What is K-Fold Cross Validation?

What is K-Fold Cross Validation?

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Evaluating a Machine Learning model can be quite tricky. Usually, we split the data set into training and testing sets and use the training set to train the model and testing set to test the model. We then evaluate the model performance based on an error metric to determine the accuracy of the model. This method however, is not very reliable as the accuracy obtained for one test set can be very different to the accuracy obtained for a different test set. K-fold Cross Validation(CV) provides a solution to this problem by dividing the data into folds and ensuring that each fold is used as a testing set at some point. This article will explain in simple terms what K-Fold CV is and how to use the sklearn library to perform K-Fold CV.

K-Fold CV is where a given data set is split into a K number of sections/folds where each fold is used as a testing set at some point. Lets take the scenario of 5-Fold cross validation(K=5). Here, the data set is split into 5 folds. In the first iteration, the first fold is used to test the model and the rest are used to train the model. In the second iteration, 2nd fold is used as the testing set while the rest serve as the training set. This process is repeated until each fold of the 5 folds have been used as the testing set.

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Evaluating a ML model using K-Fold CV

Lets evaluate a simple regression model using K-Fold CV. In this example, we will be performing 10-Fold cross validation using the RBF kernel of the SVR model(refer to this article to get started with model development using ML).

  1. Importing libraries

First, lets import the libraries needed to perform K-Fold CV on a simple ML model.

import pandasfrom sklearn.model_selection import KFoldfrom sklearn.preprocessing import MinMaxScalerfrom sklearn.svm import SVRimport numpy as np

Lets see what we have imported,

pandas ? Allows easy manipulation of data structures.

numpy ? Allows scientific computing.

sklearn ? A machine learning library for python.

2. Reading the data set

Now, lets read the data set we will be using, to a pandas data frame.

dataset = pandas.read_csv(‘housing.csv’)

We will be using the Boston House price data set which has 506 records, for this example.

3. Pre-processing

We will now specify the features and the output variable of our data set.

X = dataset.iloc[:, [0, 12]]y = dataset.iloc[:, 13]

The above code indicates that all the rows of column index 0-12 are considered as features and the column with the index 13 to be the dependent variable A.K.A the output. Now, lets apply the MinMax scaling pre-processing technique to normalize the data set.

scaler = MinMaxScaler(feature_range=(0, 1))X = scaler.fit_transform(X)

This technique re-scales the data between a specified range(in this case, between 0?1), to ensure that certain features do not affect the final prediction more than the other features.

4. K-Fold CV

Now, lets get down to business.

scores = best_svr = SVR(kernel=’rbf’)cv = KFold(n_splits=10, random_state=42, shuffle=False)for train_index, test_index in cv.split(X): print(“Train Index: “, train_index, “n”) print(“Test Index: “, test_index) X_train, X_test, y_train, y_test = X[train_index], X[test_index], y[train_index], y[test_index] best_svr.fit(X_train, y_train) scores.append(best_svr.score(X_test, y_test))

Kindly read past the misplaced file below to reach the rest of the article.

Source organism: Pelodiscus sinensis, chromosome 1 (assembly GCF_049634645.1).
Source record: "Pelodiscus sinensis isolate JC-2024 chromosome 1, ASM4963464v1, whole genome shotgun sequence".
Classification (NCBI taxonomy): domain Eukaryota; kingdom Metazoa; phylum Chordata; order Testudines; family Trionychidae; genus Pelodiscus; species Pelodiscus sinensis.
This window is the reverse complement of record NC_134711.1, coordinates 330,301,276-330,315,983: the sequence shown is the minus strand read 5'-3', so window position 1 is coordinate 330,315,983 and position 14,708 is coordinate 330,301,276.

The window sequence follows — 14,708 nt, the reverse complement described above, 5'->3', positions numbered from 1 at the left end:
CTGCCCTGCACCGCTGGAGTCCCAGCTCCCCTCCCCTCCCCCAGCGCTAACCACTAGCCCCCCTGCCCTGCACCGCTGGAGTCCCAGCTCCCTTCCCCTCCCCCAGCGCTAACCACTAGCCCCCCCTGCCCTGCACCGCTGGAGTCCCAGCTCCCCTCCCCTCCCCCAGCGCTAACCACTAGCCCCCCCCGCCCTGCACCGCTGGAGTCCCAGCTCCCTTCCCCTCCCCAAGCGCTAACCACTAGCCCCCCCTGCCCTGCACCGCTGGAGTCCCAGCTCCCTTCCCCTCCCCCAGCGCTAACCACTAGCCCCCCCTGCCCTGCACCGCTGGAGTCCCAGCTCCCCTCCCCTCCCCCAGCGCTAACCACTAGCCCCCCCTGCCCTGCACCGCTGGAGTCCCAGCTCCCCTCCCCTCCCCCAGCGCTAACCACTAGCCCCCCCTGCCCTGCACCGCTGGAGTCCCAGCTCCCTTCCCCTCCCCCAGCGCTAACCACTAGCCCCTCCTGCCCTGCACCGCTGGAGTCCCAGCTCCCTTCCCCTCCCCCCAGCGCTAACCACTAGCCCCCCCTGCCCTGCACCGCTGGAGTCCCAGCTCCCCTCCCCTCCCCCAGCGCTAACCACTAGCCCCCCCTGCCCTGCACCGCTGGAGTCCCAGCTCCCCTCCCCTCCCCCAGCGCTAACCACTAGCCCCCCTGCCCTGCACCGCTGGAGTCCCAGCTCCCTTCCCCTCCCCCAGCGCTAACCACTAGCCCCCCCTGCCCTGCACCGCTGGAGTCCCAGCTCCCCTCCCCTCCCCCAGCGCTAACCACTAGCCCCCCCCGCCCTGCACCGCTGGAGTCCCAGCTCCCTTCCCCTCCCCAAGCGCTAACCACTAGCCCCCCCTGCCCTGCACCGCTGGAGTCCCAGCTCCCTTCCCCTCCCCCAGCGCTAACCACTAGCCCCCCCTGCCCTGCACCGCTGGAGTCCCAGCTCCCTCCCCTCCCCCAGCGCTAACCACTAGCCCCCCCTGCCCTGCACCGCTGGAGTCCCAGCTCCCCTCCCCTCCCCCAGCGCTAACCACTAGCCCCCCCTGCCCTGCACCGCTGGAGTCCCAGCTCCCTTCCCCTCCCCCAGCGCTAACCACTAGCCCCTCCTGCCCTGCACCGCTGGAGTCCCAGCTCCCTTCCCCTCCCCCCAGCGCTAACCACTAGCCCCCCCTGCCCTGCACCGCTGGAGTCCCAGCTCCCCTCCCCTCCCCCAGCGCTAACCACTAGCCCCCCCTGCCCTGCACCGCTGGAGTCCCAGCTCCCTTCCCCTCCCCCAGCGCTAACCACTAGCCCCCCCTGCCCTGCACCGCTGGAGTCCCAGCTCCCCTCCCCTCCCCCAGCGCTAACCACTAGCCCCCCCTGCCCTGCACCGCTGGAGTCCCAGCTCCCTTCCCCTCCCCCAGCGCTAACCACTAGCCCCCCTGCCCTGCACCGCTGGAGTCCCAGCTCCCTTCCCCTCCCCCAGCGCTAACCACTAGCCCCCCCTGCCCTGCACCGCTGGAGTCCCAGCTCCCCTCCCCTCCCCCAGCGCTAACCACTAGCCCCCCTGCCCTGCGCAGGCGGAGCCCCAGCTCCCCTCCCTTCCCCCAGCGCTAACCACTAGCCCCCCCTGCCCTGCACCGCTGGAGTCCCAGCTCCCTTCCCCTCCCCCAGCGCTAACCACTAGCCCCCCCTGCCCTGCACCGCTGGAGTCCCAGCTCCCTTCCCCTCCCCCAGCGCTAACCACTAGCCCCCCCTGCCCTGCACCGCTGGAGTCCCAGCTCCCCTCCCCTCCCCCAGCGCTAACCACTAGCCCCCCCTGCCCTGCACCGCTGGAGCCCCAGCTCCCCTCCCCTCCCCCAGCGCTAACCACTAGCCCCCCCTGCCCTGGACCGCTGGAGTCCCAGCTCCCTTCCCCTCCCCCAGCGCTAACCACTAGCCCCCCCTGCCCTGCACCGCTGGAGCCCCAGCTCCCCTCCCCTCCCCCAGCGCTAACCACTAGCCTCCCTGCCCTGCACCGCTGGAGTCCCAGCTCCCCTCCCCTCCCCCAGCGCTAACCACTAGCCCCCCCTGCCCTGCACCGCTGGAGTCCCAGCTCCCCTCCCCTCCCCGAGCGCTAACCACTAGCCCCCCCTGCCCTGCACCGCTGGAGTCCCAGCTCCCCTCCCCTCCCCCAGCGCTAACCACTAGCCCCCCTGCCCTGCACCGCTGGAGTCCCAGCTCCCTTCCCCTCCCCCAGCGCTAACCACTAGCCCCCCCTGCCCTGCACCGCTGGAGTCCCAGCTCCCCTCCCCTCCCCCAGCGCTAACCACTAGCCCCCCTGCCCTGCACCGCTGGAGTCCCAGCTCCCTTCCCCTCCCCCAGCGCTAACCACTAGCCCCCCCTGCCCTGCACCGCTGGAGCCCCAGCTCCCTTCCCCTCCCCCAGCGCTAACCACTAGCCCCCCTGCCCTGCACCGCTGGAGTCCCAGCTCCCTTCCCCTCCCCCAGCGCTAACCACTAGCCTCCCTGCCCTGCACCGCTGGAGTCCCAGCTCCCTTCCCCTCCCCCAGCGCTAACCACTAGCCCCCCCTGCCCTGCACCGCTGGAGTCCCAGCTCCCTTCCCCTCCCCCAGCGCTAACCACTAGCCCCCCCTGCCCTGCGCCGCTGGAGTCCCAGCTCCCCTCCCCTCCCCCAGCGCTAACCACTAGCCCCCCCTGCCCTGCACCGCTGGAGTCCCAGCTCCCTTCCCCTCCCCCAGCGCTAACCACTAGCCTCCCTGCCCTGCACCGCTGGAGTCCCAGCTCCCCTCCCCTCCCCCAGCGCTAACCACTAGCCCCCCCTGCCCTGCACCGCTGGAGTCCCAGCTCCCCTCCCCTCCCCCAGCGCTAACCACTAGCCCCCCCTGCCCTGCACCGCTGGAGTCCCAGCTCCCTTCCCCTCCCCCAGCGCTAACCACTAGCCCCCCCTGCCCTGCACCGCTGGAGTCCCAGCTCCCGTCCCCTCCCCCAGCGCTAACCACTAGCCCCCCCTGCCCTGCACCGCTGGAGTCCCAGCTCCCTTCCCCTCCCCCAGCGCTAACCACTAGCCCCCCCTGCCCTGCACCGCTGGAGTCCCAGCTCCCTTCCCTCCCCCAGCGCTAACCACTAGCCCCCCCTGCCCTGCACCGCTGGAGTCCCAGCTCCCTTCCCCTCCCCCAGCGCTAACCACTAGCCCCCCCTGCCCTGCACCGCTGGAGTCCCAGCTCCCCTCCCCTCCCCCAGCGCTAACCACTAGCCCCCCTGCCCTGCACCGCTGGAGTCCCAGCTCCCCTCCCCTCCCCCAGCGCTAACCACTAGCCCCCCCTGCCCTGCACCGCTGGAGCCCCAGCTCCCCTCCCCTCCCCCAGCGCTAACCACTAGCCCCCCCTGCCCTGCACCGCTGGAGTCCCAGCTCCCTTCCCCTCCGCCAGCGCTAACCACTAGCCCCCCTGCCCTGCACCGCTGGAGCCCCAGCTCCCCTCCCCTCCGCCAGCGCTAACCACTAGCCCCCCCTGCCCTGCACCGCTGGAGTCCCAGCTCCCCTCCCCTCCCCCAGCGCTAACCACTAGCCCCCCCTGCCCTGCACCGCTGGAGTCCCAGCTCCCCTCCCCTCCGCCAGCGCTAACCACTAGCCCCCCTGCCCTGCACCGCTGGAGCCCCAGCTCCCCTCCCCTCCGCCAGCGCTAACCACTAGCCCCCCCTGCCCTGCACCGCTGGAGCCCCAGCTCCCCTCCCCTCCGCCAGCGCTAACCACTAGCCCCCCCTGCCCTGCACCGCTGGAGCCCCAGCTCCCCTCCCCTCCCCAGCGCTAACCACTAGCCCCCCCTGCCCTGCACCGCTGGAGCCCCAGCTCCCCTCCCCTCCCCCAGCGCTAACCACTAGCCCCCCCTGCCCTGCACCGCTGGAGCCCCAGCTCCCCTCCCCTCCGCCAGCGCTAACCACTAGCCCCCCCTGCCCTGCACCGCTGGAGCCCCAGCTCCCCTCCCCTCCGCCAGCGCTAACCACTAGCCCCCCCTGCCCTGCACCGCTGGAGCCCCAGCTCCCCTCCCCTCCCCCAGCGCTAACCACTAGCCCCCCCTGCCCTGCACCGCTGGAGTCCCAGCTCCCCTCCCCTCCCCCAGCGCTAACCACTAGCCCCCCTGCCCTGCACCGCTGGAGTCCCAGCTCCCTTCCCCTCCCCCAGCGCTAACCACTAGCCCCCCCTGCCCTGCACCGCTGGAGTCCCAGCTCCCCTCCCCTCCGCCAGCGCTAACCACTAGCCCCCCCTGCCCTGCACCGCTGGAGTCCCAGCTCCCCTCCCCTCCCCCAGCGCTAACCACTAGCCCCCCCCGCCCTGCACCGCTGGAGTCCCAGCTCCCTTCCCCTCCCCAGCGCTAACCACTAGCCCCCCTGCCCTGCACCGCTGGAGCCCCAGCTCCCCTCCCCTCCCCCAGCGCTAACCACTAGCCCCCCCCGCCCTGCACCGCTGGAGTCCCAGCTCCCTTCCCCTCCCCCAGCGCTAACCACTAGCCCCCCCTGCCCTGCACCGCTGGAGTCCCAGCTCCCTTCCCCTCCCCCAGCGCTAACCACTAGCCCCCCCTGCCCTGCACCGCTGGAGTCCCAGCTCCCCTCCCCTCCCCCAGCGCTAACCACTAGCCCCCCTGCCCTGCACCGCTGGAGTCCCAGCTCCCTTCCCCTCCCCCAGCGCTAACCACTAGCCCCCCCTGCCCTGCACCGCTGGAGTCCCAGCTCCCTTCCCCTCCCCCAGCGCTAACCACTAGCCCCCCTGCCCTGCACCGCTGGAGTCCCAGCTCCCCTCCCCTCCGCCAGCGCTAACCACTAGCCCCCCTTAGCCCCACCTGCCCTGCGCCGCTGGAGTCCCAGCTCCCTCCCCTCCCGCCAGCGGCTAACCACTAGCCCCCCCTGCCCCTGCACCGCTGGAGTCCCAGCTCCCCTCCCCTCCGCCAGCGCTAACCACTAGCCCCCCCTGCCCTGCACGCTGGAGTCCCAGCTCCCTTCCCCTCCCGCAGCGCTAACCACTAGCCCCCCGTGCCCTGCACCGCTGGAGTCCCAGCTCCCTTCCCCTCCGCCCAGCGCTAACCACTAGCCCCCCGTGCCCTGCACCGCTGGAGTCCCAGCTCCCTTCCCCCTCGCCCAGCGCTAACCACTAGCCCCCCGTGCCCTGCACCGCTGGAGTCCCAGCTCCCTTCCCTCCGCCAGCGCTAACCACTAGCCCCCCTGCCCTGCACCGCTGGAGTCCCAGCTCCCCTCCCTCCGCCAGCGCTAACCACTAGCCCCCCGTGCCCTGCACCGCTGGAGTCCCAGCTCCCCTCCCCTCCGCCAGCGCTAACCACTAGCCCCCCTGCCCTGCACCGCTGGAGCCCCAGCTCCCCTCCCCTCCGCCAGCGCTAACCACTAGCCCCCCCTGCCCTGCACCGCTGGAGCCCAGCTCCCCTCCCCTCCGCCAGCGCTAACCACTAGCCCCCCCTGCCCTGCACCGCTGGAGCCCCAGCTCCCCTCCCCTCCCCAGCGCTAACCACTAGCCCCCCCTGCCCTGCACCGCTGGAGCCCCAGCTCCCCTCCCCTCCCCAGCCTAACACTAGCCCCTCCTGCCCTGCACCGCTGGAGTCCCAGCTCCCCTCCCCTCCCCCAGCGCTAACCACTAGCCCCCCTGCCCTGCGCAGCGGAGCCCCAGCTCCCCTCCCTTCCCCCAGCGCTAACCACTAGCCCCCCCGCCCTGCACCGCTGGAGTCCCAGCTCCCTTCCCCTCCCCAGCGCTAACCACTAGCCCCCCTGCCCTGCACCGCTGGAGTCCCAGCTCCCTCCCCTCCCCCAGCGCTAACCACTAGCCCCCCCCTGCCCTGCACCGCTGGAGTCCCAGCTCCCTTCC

We are using the RBF kernel of the SVR model, implemented using the sklearn library (the default parameter values are used as the purpose of this article is to show how K-Fold cross validation works), for the evaluation purpose of this example. First, we indicate the number of folds we want our data set to be split into. Here, we have used 10-Fold CV (n_splits=10), where the data will be split into 10 folds. We are printing out the indexes of the training and the testing sets in each iteration to clearly see the process of K-Fold CV where the training and testing set changes in each iteration.

Image for postTraining and testing set in the first iteration of 10-Fold CV

Next, we specify the training and testing sets to be used in each iteration. For this, we use the indexes(train_index, test_index) specified in the K-Fold CV process. Then, we train the model in each iteration using the train_index of each iteration of the K-Fold process and append the error metric value to a list(scores ).

best_svr.fit(X_train, y_train) scores.append(best_svr.score(X_test, y_test))

The error metric computed using the best_svr.score() function is the r2 score. Each iteration of F-Fold CV provides an r2 score. We append each score to a list and get the mean value in order to determine the overall accuracy of the model.


Instead of this somewhat tedious method, you can use either,

cross_val_score(best_svr, X, y, cv=10)


cross_val_predict(best_svr, X, y, cv=10)

to do the same task of 10-Fold cross validation. The first method will give you a list of r2 scores and the second will give you a list of predictions.

I hope this article gave you a basic understanding about K-Fold Cross Validation. Until next time?Adios!


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